Despite the fact this area is served by 4×4 tracks coming up from Glen Ogilvie, the Denoon Glen and across the main Sidlaw ridge, it has a feeling of remoteness to it. The sun came out. Curlews sang. I whistled a bit as I walked down to the little bridge over the Haining Burn at NO 357405. From here, I could follow farm tracks and tarmac all the way back to the car.
In his book, The Sidlaw Hills, David Dorward describes this area as a “favourite haunt of smugglers”, and says that the remains of their bothies are still visible. I didn’t see any bothies, but it’s easy to see that this was a good route if you wanted to get into Dundee unobtrusively from the north.
It was a nice stroll back down the glen. There’s an interesting feeling to be had from these low-level hills—a descent from windswept grouse moor to cosy farmland in the space of just a couple of kilometres.
Just beyond Easter Denoon farm, I swerved off the road to make a traverse of the odd little lump of Denoon Law, which is crowned with the ramparts of an Iron Age fort. The raised rim and central dip of the summit give the place the feel of a volcanic crater, albeit one full of mildly astonished sheep—I don’t think they get many visitors up there.
And then, just after Holemill, I took another swerve. It occurred to me that I might be able to get back to the car by going up and over Crams Hill.
Coming from the west, as I did, the summit is guarded by two fences. The first is easily circumvented if you go up through the woodland on the northwest side and then step through a gap in the wall. But the second is a serious and forbidding construction—a deer fence with an electric fence inside it. The top of the hill is only about 50m inside this fence, in the middle of rolling green pasture. This otherwise empty pasture was being grazed by a solitary deer, oblivious to the irony of her location.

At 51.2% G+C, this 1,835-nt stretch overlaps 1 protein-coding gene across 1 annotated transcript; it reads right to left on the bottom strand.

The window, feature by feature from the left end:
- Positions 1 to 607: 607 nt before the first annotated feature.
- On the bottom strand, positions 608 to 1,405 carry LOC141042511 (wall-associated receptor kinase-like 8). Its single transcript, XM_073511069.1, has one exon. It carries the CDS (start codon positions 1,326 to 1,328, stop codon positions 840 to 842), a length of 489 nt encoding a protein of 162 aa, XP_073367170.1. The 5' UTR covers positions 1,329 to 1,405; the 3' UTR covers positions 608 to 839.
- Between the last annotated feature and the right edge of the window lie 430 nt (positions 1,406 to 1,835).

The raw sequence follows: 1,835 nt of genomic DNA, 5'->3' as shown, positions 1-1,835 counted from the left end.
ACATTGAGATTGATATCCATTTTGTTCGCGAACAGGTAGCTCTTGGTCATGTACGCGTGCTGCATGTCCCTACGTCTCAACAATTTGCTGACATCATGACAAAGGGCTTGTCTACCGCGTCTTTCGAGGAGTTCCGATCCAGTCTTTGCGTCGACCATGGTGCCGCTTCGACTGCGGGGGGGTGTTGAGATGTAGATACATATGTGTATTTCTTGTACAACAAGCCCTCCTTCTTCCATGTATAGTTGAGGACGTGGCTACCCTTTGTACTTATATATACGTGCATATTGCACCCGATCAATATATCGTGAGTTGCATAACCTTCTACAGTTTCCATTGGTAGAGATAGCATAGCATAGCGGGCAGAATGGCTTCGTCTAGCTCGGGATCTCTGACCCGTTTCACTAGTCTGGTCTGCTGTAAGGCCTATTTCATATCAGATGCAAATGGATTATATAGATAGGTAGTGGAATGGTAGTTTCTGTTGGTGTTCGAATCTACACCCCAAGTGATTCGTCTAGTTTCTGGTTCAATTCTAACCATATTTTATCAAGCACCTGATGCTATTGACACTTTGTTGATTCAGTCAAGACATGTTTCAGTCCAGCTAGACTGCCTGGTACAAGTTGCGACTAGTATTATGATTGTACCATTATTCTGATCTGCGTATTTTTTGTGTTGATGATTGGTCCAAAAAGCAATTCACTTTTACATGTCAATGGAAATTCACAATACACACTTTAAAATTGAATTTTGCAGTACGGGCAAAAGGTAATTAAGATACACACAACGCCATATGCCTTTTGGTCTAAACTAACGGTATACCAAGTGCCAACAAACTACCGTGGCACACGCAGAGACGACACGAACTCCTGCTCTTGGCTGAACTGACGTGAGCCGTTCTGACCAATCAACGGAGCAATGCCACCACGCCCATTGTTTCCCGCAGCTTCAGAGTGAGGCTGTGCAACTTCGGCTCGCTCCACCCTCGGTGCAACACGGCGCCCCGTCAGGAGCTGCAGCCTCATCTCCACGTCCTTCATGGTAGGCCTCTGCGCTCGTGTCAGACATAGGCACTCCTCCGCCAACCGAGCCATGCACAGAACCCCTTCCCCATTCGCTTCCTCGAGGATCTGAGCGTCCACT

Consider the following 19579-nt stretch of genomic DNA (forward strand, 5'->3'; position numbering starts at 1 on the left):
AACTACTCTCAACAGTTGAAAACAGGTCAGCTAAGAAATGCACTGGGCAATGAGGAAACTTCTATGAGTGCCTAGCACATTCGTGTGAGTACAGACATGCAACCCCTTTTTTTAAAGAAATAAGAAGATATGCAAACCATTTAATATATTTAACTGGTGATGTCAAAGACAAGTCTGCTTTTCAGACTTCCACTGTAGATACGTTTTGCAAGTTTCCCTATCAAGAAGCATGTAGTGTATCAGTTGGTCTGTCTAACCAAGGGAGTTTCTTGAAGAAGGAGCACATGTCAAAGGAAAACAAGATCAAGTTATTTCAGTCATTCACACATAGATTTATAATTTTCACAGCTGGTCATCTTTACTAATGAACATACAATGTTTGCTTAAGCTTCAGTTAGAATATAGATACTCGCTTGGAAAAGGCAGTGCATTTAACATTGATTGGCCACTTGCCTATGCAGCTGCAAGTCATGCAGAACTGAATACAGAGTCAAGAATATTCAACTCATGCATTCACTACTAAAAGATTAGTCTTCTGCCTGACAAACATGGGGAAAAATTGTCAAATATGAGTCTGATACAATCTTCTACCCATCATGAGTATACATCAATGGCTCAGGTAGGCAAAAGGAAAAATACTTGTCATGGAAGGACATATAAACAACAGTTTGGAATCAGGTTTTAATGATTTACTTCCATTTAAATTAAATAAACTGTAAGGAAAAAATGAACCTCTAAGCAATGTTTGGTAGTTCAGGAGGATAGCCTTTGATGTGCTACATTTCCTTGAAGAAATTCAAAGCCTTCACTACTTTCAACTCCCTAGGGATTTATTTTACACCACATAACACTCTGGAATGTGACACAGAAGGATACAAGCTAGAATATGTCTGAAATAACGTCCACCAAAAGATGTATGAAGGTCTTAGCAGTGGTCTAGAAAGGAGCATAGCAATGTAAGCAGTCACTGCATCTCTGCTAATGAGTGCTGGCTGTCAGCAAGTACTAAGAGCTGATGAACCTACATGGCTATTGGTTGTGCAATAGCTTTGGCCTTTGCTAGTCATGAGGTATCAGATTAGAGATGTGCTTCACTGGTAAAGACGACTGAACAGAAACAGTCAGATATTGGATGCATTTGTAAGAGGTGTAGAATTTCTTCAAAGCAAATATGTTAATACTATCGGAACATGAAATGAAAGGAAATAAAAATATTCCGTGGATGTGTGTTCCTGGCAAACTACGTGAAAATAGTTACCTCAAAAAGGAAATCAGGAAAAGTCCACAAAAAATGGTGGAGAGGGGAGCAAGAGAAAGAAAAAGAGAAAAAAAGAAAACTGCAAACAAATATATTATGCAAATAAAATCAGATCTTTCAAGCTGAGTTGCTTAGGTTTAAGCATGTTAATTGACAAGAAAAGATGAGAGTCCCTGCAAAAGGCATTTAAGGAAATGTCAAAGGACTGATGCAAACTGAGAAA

Well, there had to be a gate at the other end, otherwise no-one could get in and out. My map showed that the (deer-fenced) woodland to the southeast contained a track that might bring me out at the far end of this vexatious pasture. Could I get to it? Turns out I could. The deer-fence protecting the forestry had a single low section in it, easily stepped over. Curiously, someone (or something) had prised up the bottom of this section, to create a crawl-way. I obviously wasn’t the first person to come this way.
Anyway. Into the forest and along the path, to pop out at a pair of gates that took me into the pasture. All I had to do was step over a strand of the electric fence. It was at knee-height. I’d been stepping over higher stuff all day. Odd how the prospect of an electric shock made it so much harder to step over. I was actually halfway over, one leg in the air, when I realized I was clutching the metal gate for support. Brilliant—the only thing worse than a tickle from an electric fence is a tickle from an electric fence while connected to a lump of earthed metal.
But I survived unshocked. Walked up the field along a narrow path trodden into the grass. Admired the view from the top, which was pretty much indistinguishable from the view to be had on the other side of the fence. Went back to the gates and the electric fence. Survived the crossing again. And then just dropped pretty much straight down to the road along a forest path that was marked on the 1:25,000 map.
Now that was the way I should have gone up in the first place …